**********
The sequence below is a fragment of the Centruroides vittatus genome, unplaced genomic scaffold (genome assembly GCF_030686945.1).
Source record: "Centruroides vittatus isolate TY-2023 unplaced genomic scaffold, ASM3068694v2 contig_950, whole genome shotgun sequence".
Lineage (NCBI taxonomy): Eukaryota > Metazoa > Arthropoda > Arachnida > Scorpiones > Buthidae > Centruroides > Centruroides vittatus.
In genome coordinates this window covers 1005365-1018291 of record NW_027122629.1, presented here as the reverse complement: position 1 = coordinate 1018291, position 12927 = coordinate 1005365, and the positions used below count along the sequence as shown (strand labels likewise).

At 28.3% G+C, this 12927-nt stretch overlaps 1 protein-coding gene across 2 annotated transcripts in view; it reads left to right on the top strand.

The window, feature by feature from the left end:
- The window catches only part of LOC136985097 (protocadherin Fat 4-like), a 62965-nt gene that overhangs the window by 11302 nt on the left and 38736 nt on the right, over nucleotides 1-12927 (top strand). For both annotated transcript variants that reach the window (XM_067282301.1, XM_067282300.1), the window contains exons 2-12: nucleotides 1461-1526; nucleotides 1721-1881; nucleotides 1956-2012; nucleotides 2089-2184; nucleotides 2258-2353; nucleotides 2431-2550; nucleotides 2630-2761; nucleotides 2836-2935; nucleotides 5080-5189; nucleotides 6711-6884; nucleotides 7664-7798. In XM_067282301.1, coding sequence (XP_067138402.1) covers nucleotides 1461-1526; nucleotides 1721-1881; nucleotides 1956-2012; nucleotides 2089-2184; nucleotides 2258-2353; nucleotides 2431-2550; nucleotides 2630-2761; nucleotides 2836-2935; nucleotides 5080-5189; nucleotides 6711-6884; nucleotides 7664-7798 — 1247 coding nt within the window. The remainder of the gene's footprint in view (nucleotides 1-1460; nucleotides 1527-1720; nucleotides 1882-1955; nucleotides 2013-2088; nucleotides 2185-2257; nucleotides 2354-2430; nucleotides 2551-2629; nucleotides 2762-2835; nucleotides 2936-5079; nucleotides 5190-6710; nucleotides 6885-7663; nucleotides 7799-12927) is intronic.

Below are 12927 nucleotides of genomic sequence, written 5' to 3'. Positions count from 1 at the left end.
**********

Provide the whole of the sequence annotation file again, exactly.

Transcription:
The sequence below is a fragment of the Centruroides vittatus genome, unplaced genomic scaffold (genome assembly GCF_030686945.1).
Source record: "Centruroides vittatus isolate TY-2023 unplaced genomic scaffold, ASM3068694v2 contig_950, whole genome shotgun sequence".
Lineage (NCBI taxonomy): Eukaryota > Metazoa > Arthropoda > Arachnida > Scorpiones > Buthidae > Centruroides > Centruroides vittatus.
In genome coordinates this window covers 1005365-1018291 of record NW_027122629.1, presented here as the reverse complement: position 1 = coordinate 1018291, position 12927 = coordinate 1005365, and the positions used below count along the sequence as shown (strand labels likewise).

At 28.3% G+C, this 12927-nt stretch overlaps 1 protein-coding gene across 2 annotated transcripts in view; it reads left to right on the top strand.

The window, feature by feature from the left end:
- The window catches only part of LOC136985097 (protocadherin Fat 4-like), a 62965-nt gene that overhangs the window by 11302 nt on the left and 38736 nt on the right, over nucleotides 1-12927 (top strand). For both annotated transcript variants that reach the window (XM_067282301.1, XM_067282300.1), the window contains exons 2-12: nucleotides 1461-1526; nucleotides 1721-1881; nucleotides 1956-2012; nucleotides 2089-2184; nucleotides 2258-2353; nucleotides 2431-2550; nucleotides 2630-2761; nucleotides 2836-2935; nucleotides 5080-5189; nucleotides 6711-6884; nucleotides 7664-7798. In XM_067282301.1, coding sequence (XP_067138402.1) covers nucleotides 1461-1526; nucleotides 1721-1881; nucleotides 1956-2012; nucleotides 2089-2184; nucleotides 2258-2353; nucleotides 2431-2550; nucleotides 2630-2761; nucleotides 2836-2935; nucleotides 5080-5189; nucleotides 6711-6884; nucleotides 7664-7798 — 1247 coding nt within the window. The remainder of the gene's footprint in view (nucleotides 1-1460; nucleotides 1527-1720; nucleotides 1882-1955; nucleotides 2013-2088; nucleotides 2185-2257; nucleotides 2354-2430; nucleotides 2551-2629; nucleotides 2762-2835; nucleotides 2936-5079; nucleotides 5190-6710; nucleotides 6885-7663; nucleotides 7799-12927) is intronic.

Below are 12927 nucleotides of genomic sequence, written 5' to 3'. Positions count from 1 at the left end.